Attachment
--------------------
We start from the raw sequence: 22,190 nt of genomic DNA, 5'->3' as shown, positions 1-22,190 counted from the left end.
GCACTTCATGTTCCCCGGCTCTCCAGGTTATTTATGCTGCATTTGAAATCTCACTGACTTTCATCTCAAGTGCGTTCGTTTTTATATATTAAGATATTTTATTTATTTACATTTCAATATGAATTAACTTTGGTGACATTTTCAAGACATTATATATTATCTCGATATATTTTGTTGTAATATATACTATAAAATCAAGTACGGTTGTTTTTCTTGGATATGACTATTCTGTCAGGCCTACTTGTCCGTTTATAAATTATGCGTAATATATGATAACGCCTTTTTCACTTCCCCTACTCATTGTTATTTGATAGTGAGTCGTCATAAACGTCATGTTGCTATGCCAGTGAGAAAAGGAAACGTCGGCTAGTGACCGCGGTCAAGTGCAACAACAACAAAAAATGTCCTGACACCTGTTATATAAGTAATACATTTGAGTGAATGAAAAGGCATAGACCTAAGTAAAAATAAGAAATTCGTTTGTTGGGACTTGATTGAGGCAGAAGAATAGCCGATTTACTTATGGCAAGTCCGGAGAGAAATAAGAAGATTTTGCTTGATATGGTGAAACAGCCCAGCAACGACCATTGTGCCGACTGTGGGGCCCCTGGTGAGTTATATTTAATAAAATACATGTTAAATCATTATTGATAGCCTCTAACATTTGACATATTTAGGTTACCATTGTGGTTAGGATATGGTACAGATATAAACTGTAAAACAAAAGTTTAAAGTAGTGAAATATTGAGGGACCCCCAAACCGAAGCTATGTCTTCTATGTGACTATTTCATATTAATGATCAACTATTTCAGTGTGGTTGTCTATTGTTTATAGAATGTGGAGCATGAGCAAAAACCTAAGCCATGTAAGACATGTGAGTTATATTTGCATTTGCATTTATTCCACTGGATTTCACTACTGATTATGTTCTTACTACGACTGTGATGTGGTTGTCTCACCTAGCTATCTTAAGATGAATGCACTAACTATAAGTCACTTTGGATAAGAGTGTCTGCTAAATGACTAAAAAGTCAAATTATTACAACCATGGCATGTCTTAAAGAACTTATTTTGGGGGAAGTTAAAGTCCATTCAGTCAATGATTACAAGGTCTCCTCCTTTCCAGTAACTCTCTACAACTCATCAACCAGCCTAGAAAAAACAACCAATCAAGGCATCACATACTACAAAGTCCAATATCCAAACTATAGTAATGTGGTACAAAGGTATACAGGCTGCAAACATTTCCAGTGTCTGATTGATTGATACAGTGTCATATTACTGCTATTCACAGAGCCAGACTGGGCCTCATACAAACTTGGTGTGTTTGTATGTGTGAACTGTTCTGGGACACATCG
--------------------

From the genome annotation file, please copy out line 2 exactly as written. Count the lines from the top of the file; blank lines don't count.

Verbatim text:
GCACTTCATGTTCCCCGGCTCTCCAGGTTATTTATGCTGCATTTGAAATCTCACTGACTTTCATCTCAAGTGCGTTCGTTTTTATATATTAAGATATTTTATTTATTTACATTTCAATATGAATTAACTTTGGTGACATTTTCAAGACATTATATATTATCTCGATATATTTTGTTGTAATATATACTATAAAATCAAGTACGGTTGTTTTTCTTGGATATGACTATTCTGTCAGGCCTACTTGTCCGTTTATAAATTATGCGTAATATATGATAACGCCTTTTTCACTTCCCCTACTCATTGTTATTTGATAGTGAGTCGTCATAAACGTCATGTTGCTATGCCAGTGAGAAAAGGAAACGTCGGCTAGTGACCGCGGTCAAGTGCAACAACAACAAAAAATGTCCTGACACCTGTTATATAAGTAATACATTTGAGTGAATGAAAAGGCATAGACCTAAGTAAAAATAAGAAATTCGTTTGTTGGGACTTGATTGAGGCAGAAGAATAGCCGATTTACTTATGGCAAGTCCGGAGAGAAATAAGAAGATTTTGCTTGATATGGTGAAACAGCCCAGCAACGACCATTGTGCCGACTGTGGGGCCCCTGGTGAGTTATATTTAATAAAATACATGTTAAATCATTATTGATAGCCTCTAACATTTGACATATTTAGGTTACCATTGTGGTTAGGATATGGTACAGATATAAACTGTAAAACAAAAGTTTAAAGTAGTGAAATATTGAGGGACCCCCAAACCGAAGCTATGTCTTCTATGTGACTATTTCATATTAATGATCAACTATTTCAGTGTGGTTGTCTATTGTTTATAGAATGTGGAGCATGAGCAAAAACCTAAGCCATGTAAGACATGTGAGTTATATTTGCATTTGCATTTATTCCACTGGATTTCACTACTGATTATGTTCTTACTACGACTGTGATGTGGTTGTCTCACCTAGCTATCTTAAGATGAATGCACTAACTATAAGTCACTTTGGATAAGAGTGTCTGCTAAATGACTAAAAAGTCAAATTATTACAACCATGGCATGTCTTAAAGAACTTATTTTGGGGGAAGTTAAAGTCCATTCAGTCAATGATTACAAGGTCTCCTCCTTTCCAGTAACTCTCTACAACTCATCAACCAGCCTAGAAAAAACAACCAATCAAGGCATCACATACTACAAAGTCCAATATCCAAACTATAGTAATGTGGTACAAAGGTATACAGGCTGCAAACATTTCCAGTGTCTGATTGATTGATACAGTGTCATATTACTGCTATTCACAGAGCCAGACTGGGCCTCATACAAACTTGGTGTGTTTGTATGTGTGAACTGTTCTGGGACACATCG